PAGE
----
Here, Sheinkin, in one sentence—a wildly inaccurate one at that—purports to describe everything two Indian children learned from their one grandparent. The way it’s worded, as well as what it leaves out, implies that Ojibwe (“Chippewa”) people were and are simple, primitive, nature loving, and technologically impaired. All of it absents the reasoning, the science, the skill sets, and the methods of traditional Indian education. And it absents the fact that these traditional skills—valuable pieces of Indigenous knowledge and technologies—have been handed down for thousands of years.

In terms of canoe building, maintenance and management, many stories were traditionally used as instructive mnemonic devices. My friend and colleague, Lois Beardslee, told me that children were taught everything about the physics of that canoe and all mathematical things to know about a vessel: construction, ratios of length to width, use and repair, how and where loads should be balanced. They were taught hydrodynamics (the equivalent of aerodynamics), how each of the materials the vessel is made of reacts with its environment. For instance, they were taught how and why to weigh down a canoe and store it in the water. They were taught that bark and wood fibers need humidity to swell so that they hold together; that opposing tensions hold these materials together and the caulking is spruce or pine-pitch with fat, using ash as filler. They were taught that a canoe needs the coolness of the water.

Lessons about how to trap animals for their fur were traditionally accompanied by stories about how trapping assists in keeping animal communities healthy through population control, how animals give themselves to humans and how they are to be respected, how they are thanked and quickly killed, and how the pelts are cleaned and dried and prepared. If there were any meat, it would certainly not have been wasted. (My friend, Barbara Wall, commented: “Yum—muskrat and beaver…beaver feast in midwinter!”)

Maple syrup is not collected. People obtain maple sap from the sugarbush and again, there are stories and mnemonic devices for children to understand how things are done in a certain way. Children were and are taught that, as Lois told me, “When we make the syrup, the sap is transformed. It’s all about chemistry; it happens very fast. When the first crystals are formed at a certain temperature, they are the catalyst for a massive rapid series of crystal formation. Our language describes this chemistry accurately. Outsiders could not, because they didn’t have the scientific language to describe it.”

“It takes ten gallons of sap to make one gallon of syrup and six gallons of syrup to make one gallon of sugar,” Lois continued. “Earlier, we made maple sap into sugar cakes; it wasn’t until the 1950s that glass jars were affordable in the Indian community and we started making syrup instead of sugar. We’re always a generation behind, financially.”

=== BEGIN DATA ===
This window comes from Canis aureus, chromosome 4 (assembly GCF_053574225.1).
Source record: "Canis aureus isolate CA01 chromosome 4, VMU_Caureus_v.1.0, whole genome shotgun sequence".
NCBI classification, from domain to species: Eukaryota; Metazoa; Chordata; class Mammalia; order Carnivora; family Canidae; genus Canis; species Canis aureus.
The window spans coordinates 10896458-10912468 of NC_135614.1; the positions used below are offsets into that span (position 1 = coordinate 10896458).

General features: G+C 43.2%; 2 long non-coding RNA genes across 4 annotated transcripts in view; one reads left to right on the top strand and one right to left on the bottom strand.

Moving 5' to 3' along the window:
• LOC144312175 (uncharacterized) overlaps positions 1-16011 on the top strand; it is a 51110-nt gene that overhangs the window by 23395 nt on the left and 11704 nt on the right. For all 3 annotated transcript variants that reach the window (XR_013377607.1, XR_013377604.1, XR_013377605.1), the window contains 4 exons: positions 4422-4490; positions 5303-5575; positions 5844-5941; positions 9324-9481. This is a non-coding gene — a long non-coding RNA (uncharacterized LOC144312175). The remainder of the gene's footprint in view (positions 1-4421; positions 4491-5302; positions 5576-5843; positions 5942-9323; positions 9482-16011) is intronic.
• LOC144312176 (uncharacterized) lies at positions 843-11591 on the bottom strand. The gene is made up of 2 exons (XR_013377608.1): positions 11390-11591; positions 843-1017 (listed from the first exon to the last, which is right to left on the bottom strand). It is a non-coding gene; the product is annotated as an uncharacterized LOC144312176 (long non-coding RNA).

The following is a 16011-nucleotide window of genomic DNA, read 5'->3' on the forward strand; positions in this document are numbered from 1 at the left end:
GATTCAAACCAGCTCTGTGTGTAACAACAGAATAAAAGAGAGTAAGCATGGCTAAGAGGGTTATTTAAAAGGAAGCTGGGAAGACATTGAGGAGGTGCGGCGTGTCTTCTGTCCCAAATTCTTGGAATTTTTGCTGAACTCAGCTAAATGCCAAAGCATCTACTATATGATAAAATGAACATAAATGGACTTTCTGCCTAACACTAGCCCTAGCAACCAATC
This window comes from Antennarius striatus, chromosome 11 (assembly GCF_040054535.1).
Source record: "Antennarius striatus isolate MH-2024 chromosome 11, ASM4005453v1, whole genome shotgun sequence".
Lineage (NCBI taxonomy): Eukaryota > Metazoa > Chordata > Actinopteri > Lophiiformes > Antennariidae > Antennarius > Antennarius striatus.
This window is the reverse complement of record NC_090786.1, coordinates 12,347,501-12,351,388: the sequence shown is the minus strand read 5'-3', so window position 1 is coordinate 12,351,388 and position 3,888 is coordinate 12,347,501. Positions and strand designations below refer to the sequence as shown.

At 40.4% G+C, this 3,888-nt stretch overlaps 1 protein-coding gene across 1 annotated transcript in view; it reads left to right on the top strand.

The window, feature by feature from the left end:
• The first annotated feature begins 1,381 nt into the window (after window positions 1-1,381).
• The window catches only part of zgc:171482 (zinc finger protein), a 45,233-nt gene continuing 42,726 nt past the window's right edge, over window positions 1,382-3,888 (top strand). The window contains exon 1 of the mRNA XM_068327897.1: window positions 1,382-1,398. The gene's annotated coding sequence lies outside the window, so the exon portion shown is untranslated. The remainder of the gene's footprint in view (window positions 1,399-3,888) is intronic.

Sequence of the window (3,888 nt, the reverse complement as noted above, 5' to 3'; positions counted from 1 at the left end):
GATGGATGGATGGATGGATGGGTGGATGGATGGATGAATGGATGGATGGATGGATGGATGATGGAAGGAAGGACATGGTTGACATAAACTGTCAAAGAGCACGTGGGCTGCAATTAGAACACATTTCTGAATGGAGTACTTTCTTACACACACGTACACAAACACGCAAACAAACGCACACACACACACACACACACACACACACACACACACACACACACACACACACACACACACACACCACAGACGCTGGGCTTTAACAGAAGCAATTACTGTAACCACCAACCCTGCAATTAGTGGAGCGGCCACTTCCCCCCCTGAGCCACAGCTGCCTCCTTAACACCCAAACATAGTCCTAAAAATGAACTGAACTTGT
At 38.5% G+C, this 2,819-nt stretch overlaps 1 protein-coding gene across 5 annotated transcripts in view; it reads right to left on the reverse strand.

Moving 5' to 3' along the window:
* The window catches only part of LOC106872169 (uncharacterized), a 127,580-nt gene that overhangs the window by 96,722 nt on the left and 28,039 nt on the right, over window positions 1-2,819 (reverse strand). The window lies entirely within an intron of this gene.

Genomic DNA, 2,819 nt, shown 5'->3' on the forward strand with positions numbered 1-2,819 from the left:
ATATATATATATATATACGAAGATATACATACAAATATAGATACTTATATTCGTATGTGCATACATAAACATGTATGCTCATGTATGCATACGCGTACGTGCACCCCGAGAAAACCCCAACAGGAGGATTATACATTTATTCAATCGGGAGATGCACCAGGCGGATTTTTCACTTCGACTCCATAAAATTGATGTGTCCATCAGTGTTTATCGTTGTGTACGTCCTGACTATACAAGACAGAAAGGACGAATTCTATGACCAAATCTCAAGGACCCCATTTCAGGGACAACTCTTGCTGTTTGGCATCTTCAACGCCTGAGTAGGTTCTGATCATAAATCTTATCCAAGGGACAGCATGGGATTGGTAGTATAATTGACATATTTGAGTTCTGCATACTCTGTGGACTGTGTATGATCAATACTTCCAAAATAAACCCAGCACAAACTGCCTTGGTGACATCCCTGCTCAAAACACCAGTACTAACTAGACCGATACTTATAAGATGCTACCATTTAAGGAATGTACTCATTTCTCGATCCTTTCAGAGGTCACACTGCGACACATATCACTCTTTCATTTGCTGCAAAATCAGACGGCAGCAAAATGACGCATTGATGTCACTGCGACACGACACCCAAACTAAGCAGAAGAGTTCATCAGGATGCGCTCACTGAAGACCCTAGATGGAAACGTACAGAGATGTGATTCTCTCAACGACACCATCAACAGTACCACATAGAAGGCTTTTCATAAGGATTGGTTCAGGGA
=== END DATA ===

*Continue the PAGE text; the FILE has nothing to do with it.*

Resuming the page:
Manoomin (“wild rice”) is not “collected,” nor is it “wild.” Anishnaabe families have harvested and processed the rice, and seeded, cared for, and protected the rice beds for thousands of years.

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CONCLUSION

On page 154, Sheinkin writes:

The Carlisle School was supposed to sever these young men from their heritage, to “Kill the Indian in them,” as Pratt had so famously said. But fans and sportswriters never let the players forget they were Indians—and there’s no evidence they wanted to forget. They did not call themselves the Carlisle Cardinals or the Carlisle Wildcats. They were the Carlisle Indians.

It was Pratt who named the team, “Carlisle Indians,” and the place they practiced, “Indian Field.” These names were certainly not the choice of the Carlisle students. The racist scorecards and the heavily altered “before-and-after” portraits that depict the students’ so-called journey from “savagery to civilization” were made into postcards and sold as souvenirs.[5]  And the stereotypic headlines (“Indians Scalp Army”) and articles (“With racial savagery and ferocity the Carlisle Indian eleven grabbed Penn’s football scalp and dragged their victim up and down Franklin field”) were written by Carlisle publicists to rake in money for the school, from which the Carlisle students did not benefit. Rather, there was an athletic slush fund diverting money from the Indian students. Although Sheinkin quotes from this material, he neither analyzes nor even questions it.